“The golden age has not passed; it lies in the future.”
The scientific application of optical theory that enables television would have intrigued and vindicated the radical 19th Century French painter Paul Signac’s championing of Pointillism. Devised by the post-impressionist artist Georges Seurat, small dots of pure color are placed side by side on the painter’s canvas allowing the eye to optically mix the color.
Signac was 21 when came across Seurat’s work to which he had an instant affinity and the two became lifelong friends.
The son of an affluent middle class family, Signac had given up studying architecture to pursue the life of a painter, inspired by the work of the impressionists. As a 16-year-old Signac had been chased out of the 1880 5th Impressionist exhibition by Paul Gaugin whilst copying an Edgar Degas painting with the reportedly stinging rebuke ‘One does not copy here Sir!’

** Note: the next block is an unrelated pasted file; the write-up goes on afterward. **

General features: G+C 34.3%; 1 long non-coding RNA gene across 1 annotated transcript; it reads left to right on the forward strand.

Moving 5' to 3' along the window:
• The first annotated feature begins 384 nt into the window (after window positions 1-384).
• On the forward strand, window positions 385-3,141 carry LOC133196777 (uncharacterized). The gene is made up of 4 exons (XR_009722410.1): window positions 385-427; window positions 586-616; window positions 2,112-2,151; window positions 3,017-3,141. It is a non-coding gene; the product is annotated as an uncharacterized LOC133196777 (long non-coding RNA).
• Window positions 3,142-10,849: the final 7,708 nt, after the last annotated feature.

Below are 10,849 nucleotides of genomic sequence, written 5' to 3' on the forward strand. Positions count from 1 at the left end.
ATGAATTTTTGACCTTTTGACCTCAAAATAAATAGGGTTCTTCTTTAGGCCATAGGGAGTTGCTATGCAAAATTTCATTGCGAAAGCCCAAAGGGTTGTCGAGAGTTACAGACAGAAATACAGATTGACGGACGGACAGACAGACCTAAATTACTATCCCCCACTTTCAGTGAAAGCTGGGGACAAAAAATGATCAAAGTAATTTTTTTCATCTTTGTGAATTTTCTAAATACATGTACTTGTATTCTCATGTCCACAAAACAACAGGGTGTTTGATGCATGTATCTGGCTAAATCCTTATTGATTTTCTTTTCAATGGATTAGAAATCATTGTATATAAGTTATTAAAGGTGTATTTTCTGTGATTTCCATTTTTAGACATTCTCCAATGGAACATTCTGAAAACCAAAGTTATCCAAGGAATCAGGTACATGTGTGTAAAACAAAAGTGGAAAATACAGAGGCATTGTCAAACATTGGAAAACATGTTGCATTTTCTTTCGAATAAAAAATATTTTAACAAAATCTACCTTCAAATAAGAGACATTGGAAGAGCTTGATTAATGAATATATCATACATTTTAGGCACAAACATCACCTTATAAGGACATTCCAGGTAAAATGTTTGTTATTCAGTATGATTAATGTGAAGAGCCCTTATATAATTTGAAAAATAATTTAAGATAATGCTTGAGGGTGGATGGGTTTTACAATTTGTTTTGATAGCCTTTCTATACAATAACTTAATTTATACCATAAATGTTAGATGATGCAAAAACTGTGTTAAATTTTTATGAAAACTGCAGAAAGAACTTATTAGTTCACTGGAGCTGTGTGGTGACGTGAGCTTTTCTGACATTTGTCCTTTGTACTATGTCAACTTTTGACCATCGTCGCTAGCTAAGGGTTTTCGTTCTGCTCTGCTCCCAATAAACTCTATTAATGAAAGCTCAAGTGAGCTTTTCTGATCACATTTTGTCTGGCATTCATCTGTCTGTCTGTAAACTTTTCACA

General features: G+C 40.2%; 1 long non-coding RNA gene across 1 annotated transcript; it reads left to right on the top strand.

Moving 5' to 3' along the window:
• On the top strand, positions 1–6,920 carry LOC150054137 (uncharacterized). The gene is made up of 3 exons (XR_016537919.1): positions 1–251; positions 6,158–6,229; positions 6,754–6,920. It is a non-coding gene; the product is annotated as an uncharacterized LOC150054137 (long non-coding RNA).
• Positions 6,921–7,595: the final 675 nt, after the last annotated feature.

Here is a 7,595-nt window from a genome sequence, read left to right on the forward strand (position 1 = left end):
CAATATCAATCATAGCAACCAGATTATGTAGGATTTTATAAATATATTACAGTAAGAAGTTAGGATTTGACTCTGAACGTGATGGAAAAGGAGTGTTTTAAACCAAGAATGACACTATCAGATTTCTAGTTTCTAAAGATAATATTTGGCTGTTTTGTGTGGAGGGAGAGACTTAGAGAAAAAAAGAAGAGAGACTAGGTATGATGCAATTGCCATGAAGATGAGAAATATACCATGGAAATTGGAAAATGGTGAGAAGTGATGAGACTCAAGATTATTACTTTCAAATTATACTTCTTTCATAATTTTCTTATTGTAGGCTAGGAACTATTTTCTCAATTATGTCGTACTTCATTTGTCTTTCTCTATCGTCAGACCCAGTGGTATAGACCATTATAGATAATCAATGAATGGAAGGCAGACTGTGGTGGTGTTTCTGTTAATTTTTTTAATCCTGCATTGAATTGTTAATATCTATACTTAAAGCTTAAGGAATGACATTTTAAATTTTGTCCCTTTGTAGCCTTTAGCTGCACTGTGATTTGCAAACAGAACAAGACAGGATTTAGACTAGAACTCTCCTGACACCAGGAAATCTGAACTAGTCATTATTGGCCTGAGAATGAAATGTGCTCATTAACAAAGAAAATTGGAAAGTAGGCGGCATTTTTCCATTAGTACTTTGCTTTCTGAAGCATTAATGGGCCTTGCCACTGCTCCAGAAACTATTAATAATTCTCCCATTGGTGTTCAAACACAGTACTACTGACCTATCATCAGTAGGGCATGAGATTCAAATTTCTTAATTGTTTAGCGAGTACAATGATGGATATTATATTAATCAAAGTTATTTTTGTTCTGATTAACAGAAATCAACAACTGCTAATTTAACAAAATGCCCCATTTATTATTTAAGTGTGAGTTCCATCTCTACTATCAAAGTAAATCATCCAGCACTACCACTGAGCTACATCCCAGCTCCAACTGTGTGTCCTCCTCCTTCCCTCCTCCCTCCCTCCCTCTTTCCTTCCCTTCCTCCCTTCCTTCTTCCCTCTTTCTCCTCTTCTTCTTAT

The discovery of Seurat’s work led him to state “the separated elements will be reconstituted into brilliantly colored lights.”
And two years after the discovery Signac was exhibiting his own landscapes that had confidently moved on from the loose impressionist style to that of the more formal and scientific pointillism.
About which the art critic and fellow anarchist Félix Fénéon said “The colors provoke each other to mad chromatic flights – they exult, shout! And the Seine flows on, and in its waters flow the sky and the vegetation along the riverside.”
Being in the vanguard of artistic expression suited Signac well, for not only did his art but also his politics challenged the traditional and throughout his life he was an impassioned advocate of both. Whilst introducing Seurat’s theories to others including Vincent Van Gogh, Henri Matisse and Camille Pissarro he also improvised upon Pointillism. Signac’s later works evolved from the dots of Pointillism into the mosaic like tiles of Divisionism.
For as he has reportedly said “The anarchist painter is not the one who will create anarchist pictures, but the one who will fight with all his individuality against official conventions.”
The exhibition Signac: Une Vie au Fil de L’eau is currently on show at Switzerland’s Fondation de l’Hermitage until the 22nd of May.